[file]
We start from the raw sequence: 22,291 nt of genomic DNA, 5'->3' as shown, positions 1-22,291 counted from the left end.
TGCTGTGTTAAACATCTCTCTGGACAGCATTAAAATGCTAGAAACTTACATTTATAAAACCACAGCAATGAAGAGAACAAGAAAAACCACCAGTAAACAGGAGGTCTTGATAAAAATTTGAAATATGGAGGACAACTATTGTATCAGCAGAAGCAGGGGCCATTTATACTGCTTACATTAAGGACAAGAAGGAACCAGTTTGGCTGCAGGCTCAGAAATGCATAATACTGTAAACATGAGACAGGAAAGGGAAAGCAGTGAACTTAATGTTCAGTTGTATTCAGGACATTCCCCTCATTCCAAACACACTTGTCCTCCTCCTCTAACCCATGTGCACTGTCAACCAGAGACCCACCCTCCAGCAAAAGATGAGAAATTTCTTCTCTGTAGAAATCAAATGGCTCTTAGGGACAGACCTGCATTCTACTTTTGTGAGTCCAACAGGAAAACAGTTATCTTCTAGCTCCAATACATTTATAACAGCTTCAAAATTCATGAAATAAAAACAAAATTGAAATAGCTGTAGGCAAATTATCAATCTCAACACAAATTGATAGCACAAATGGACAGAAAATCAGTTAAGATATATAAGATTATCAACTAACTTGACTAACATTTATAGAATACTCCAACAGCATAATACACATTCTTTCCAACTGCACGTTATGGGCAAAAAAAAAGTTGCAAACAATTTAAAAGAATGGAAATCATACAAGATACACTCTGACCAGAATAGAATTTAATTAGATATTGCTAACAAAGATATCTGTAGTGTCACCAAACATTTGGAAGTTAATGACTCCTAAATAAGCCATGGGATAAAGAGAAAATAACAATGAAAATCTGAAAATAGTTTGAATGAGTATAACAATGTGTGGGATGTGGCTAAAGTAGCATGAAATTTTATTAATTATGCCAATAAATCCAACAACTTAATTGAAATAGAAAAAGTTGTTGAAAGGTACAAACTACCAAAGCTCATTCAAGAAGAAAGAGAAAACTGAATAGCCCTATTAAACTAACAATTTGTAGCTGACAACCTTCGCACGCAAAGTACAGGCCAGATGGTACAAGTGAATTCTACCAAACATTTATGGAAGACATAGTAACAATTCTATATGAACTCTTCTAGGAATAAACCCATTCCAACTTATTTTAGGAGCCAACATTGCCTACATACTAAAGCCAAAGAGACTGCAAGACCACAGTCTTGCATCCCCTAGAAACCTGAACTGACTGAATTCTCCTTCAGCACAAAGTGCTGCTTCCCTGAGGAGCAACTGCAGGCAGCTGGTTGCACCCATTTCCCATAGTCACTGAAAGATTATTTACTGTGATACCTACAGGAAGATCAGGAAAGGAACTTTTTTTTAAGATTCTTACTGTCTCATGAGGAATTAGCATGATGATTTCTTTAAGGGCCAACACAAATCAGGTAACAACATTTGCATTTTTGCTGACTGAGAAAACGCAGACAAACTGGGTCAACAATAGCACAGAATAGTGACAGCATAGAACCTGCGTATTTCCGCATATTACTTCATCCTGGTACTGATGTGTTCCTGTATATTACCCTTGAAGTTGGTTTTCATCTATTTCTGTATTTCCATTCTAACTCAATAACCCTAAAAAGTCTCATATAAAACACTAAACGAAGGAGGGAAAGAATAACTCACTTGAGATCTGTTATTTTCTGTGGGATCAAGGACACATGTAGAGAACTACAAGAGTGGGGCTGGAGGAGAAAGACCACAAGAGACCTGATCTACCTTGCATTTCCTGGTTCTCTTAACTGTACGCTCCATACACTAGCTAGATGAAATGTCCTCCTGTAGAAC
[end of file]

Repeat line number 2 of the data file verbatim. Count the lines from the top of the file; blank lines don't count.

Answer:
TGCTGTGTTAAACATCTCTCTGGACAGCATTAAAATGCTAGAAACTTACATTTATAAAACCACAGCAATGAAGAGAACAAGAAAAACCACCAGTAAACAGGAGGTCTTGATAAAAATTTGAAATATGGAGGACAACTATTGTATCAGCAGAAGCAGGGGCCATTTATACTGCTTACATTAAGGACAAGAAGGAACCAGTTTGGCTGCAGGCTCAGAAATGCATAATACTGTAAACATGAGACAGGAAAGGGAAAGCAGTGAACTTAATGTTCAGTTGTATTCAGGACATTCCCCTCATTCCAAACACACTTGTCCTCCTCCTCTAACCCATGTGCACTGTCAACCAGAGACCCACCCTCCAGCAAAAGATGAGAAATTTCTTCTCTGTAGAAATCAAATGGCTCTTAGGGACAGACCTGCATTCTACTTTTGTGAGTCCAACAGGAAAACAGTTATCTTCTAGCTCCAATACATTTATAACAGCTTCAAAATTCATGAAATAAAAACAAAATTGAAATAGCTGTAGGCAAATTATCAATCTCAACACAAATTGATAGCACAAATGGACAGAAAATCAGTTAAGATATATAAGATTATCAACTAACTTGACTAACATTTATAGAATACTCCAACAGCATAATACACATTCTTTCCAACTGCACGTTATGGGCAAAAAAAAAGTTGCAAACAATTTAAAAGAATGGAAATCATACAAGATACACTCTGACCAGAATAGAATTTAATTAGATATTGCTAACAAAGATATCTGTAGTGTCACCAAACATTTGGAAGTTAATGACTCCTAAATAAGCCATGGGATAAAGAGAAAATAACAATGAAAATCTGAAAATAGTTTGAATGAGTATAACAATGTGTGGGATGTGGCTAAAGTAGCATGAAATTTTATTAATTATGCCAATAAATCCAACAACTTAATTGAAATAGAAAAAGTTGTTGAAAGGTACAAACTACCAAAGCTCATTCAAGAAGAAAGAGAAAACTGAATAGCCCTATTAAACTAACAATTTGTAGCTGACAACCTTCGCACGCAAAGTACAGGCCAGATGGTACAAGTGAATTCTACCAAACATTTATGGAAGACATAGTAACAATTCTATATGAACTCTTCTAGGAATAAACCCATTCCAACTTATTTTAGGAGCCAACATTGCCTACATACTAAAGCCAAAGAGACTGCAAGACCACAGTCTTGCATCCCCTAGAAACCTGAACTGACTGAATTCTCCTTCAGCACAAAGTGCTGCTTCCCTGAGGAGCAACTGCAGGCAGCTGGTTGCACCCATTTCCCATAGTCACTGAAAGATTATTTACTGTGATACCTACAGGAAGATCAGGAAAGGAACTTTTTTTTAAGATTCTTACTGTCTCATGAGGAATTAGCATGATGATTTCTTTAAGGGCCAACACAAATCAGGTAACAACATTTGCATTTTTGCTGACTGAGAAAACGCAGACAAACTGGGTCAACAATAGCACAGAATAGTGACAGCATAGAACCTGCGTATTTCCGCATATTACTTCATCCTGGTACTGATGTGTTCCTGTATATTACCCTTGAAGTTGGTTTTCATCTATTTCTGTATTTCCATTCTAACTCAATAACCCTAAAAAGTCTCATATAAAACACTAAACGAAGGAGGGAAAGAATAACTCACTTGAGATCTGTTATTTTCTGTGGGATCAAGGACACATGTAGAGAACTACAAGAGTGGGGCTGGAGGAGAAAGACCACAAGAGACCTGATCTACCTTGCATTTCCTGGTTCTCTTAACTGTACGCTCCATACACTAGCTAGATGAAATGTCCTCCTGTAGAAC